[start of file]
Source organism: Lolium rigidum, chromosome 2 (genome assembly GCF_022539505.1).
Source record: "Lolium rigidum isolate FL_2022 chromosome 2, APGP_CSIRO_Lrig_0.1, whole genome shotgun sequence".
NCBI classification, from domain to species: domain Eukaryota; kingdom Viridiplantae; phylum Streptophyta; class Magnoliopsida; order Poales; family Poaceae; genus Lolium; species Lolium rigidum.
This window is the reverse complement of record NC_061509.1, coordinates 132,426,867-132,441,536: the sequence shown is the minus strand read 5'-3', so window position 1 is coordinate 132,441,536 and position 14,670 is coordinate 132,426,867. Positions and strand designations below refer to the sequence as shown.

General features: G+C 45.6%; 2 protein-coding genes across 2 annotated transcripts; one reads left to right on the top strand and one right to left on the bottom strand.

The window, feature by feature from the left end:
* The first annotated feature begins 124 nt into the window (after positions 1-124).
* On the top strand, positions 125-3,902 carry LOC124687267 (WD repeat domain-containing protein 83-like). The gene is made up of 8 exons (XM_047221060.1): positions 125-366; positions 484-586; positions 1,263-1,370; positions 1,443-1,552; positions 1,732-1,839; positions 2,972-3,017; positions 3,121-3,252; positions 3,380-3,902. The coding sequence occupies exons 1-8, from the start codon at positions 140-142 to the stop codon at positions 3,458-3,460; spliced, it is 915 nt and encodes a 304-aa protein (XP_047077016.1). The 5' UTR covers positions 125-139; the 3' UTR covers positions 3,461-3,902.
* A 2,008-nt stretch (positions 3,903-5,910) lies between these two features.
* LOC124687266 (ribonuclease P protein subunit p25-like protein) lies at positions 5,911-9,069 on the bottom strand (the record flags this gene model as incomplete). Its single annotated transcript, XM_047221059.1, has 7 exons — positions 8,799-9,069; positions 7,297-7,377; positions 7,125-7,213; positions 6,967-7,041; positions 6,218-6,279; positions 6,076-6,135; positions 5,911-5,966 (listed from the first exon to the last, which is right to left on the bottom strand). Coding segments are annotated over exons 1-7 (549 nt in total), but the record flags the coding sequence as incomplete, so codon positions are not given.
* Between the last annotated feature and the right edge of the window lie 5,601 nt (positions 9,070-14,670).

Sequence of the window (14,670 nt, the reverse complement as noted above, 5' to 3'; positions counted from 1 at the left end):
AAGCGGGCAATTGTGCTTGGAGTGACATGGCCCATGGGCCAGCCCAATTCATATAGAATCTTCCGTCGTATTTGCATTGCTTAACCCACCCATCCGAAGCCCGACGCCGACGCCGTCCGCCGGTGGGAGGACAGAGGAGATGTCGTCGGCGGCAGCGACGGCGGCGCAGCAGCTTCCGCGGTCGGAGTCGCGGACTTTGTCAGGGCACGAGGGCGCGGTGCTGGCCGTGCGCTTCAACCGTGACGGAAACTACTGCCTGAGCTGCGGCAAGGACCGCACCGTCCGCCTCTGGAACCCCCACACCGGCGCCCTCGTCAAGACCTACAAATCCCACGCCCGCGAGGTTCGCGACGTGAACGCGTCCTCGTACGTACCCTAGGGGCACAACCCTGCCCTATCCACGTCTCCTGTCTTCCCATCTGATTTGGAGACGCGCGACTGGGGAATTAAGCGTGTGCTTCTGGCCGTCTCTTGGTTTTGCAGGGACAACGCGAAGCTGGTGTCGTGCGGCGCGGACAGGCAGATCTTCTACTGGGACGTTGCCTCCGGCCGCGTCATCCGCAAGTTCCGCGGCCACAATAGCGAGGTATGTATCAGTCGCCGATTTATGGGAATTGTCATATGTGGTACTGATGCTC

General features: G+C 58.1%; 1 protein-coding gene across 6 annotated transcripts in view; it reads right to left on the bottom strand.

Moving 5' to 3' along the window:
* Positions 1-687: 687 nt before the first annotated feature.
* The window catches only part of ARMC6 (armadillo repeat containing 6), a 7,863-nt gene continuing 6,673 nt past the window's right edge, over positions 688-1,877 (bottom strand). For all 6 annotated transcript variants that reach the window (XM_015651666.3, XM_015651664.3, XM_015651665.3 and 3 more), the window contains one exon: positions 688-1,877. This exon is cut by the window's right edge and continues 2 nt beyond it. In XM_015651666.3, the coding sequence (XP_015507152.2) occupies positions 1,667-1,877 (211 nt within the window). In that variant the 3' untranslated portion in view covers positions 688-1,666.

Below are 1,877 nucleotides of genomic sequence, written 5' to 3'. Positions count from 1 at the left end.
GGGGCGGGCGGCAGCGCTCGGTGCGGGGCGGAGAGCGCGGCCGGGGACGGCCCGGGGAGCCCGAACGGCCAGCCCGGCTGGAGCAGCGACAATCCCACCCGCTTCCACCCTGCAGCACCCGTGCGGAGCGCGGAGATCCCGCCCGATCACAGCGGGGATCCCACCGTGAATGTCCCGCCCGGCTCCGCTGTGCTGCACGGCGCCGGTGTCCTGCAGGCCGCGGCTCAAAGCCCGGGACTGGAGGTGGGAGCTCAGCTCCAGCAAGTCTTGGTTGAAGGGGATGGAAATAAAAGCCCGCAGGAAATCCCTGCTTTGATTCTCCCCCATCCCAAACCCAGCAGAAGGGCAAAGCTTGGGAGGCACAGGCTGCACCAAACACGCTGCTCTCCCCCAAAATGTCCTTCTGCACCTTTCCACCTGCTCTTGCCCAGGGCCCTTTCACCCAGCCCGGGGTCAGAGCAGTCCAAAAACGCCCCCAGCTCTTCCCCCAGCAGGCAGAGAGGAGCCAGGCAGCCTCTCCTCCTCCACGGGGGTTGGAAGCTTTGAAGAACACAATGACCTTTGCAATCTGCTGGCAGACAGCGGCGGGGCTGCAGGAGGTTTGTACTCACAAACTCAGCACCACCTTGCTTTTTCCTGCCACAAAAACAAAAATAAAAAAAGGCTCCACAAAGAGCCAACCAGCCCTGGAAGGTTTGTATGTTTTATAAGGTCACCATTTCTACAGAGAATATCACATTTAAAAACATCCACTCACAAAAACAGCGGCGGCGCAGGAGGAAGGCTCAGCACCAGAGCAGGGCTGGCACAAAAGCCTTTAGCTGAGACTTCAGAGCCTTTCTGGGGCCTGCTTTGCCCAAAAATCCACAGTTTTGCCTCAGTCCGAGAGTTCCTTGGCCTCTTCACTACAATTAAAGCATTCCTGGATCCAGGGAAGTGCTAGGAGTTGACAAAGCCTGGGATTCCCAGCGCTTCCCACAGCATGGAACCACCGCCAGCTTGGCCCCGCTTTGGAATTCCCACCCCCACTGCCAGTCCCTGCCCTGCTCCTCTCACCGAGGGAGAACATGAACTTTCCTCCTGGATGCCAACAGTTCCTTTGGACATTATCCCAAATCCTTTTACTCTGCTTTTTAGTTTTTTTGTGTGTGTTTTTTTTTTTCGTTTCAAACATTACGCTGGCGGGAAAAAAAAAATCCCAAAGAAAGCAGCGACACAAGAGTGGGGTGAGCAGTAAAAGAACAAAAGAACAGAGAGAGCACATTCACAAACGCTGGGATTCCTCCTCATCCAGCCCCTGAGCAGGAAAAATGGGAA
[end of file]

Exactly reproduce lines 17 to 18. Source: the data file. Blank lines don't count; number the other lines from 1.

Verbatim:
* The window catches only part of ARMC6 (armadillo repeat containing 6), a 7,863-nt gene continuing 6,673 nt past the window's right edge, over positions 688-1,877 (bottom strand). For all 6 annotated transcript variants that reach the window (XM_015651666.3, XM_015651664.3, XM_015651665.3 and 3 more), the window contains one exon: positions 688-1,877. This exon is cut by the window's right edge and continues 2 nt beyond it. In XM_015651666.3, the coding sequence (XP_015507152.2) occupies positions 1,667-1,877 (211 nt within the window). In that variant the 3' untranslated portion in view covers positions 688-1,666.

Below are 1,877 nucleotides of genomic sequence, written 5' to 3'. Positions count from 1 at the left end.